Near-normal monsoon on the cards.
The IMD forecasts the June-September monsoon at 96% of LPA, which qualifies as ‘normal’ southwest monsoons. The IMD noted that weak El Niño conditions could likely develop in the latter half of the season. We believe it is premature to conclude on effects on growth and prices. But after a normal monsoon in FY2017, the rural sector will have cushion to weather in case of some weather-related shocks. We maintain our call for a pause from the RBI, which will be on wait-and-watch mode until some clarity emerges on the monsoon outturn.
Probability of precipitation skewed towards below-normal to normal monsoon
The Indian Meteorological Department (IMD) forecasts the southwest monsoon at 96% of Long Period Average (LPA) with a model error of (+/-)5%. The LPA for 1951-2000 is 89 cms. The first estimate for southwest monsoon in FY2017 was at 106% of LPA. By end of the season (June-September) monsoon was ~3% below normal. The IMD sees 38% probability of near-normal monsoon in FY2018. Exhibit 1 compares actual and IMD forecast rainfall deviation. Spatial and temporal distribution of monsoons will be available in the second update in June. Skymet, an independent agency, has forecast monsoon at 95% of LPA with 10% probability of above-normal rainfall, 50% of normal rainfall, 0% of excess rainfall, 25% of below-normal rainfall, and 15% of drought.
Probability of weak El Niño conditions in latter half of the season
The IMD notes that weak El Nino conditions could develop in the latter part of the monsoon season. The Southern Oscillation Index (SOI) has been in the neutral zone since mid-October. However, the Australian Meteorological Bureau sees a 50% chance of El Niño conditions developing in 2HCY17. The latest 30-day SOI value is 3.8 while the monthly value for March was 5.1 (Exhibit 2). Typically, sustained SOI values below/above (-)7/(+7) are indicative of El Niño/La Niña conditions. However, weak positive Indian Ocean Dipole (IOD) could develop during middle of the season and sustain, which could be positive for rainfall.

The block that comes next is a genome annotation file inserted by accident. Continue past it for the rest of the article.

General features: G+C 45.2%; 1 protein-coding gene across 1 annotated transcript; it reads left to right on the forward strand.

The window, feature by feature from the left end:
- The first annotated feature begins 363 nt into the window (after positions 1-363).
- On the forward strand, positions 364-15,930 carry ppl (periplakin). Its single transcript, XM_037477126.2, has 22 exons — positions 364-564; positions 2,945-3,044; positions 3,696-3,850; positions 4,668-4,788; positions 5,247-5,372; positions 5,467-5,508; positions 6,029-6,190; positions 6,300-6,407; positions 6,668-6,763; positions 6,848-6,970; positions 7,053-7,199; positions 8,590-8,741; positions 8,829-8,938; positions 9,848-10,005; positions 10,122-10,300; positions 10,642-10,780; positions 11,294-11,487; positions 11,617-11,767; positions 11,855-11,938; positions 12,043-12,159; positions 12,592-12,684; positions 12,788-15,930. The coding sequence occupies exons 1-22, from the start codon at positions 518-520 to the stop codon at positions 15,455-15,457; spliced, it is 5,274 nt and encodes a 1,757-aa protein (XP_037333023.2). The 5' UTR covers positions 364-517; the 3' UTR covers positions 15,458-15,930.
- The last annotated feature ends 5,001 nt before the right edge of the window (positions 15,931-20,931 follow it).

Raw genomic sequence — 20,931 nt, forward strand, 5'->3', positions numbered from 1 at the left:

Premature to conclude on growth or price implications
Drawing implications from monsoon estimates for growth or prices will be premature at this juncture. The translation of strong/weak monsoon into production gain/loss and income gain/loss feeding into rise/fall in aggregate demand is too early to be factored in right now. Similarly, price pressures would depend on the government’s response in case of a weak monsoon. Price pressures over the past few years has been muted despite a weak monsoon and lower output due to the government’s price-management policies. However, forecast of below-normal monsoon portends markets to exercise some caution regarding growth and inflation.
Monsoon forecast supports RBI’s stance
The monsoon forecast of a near-normal monsoon would keep alive any concerns of inflationary pressures. However, the government has been proactive in managing food price pressures over the past 2-3 years, which insulated food prices from weather’s vagaries. The RBI has shifted its stance to neutral and has outlined monsoon outturn as one of the key upside risks to inflation. The spatial and temporal distribution of the monsoon needs to be watched for gauging the impact on food prices. We maintain our call of RBI remaining on an extended pause and definitely wait-and-watch through the monsoon season.
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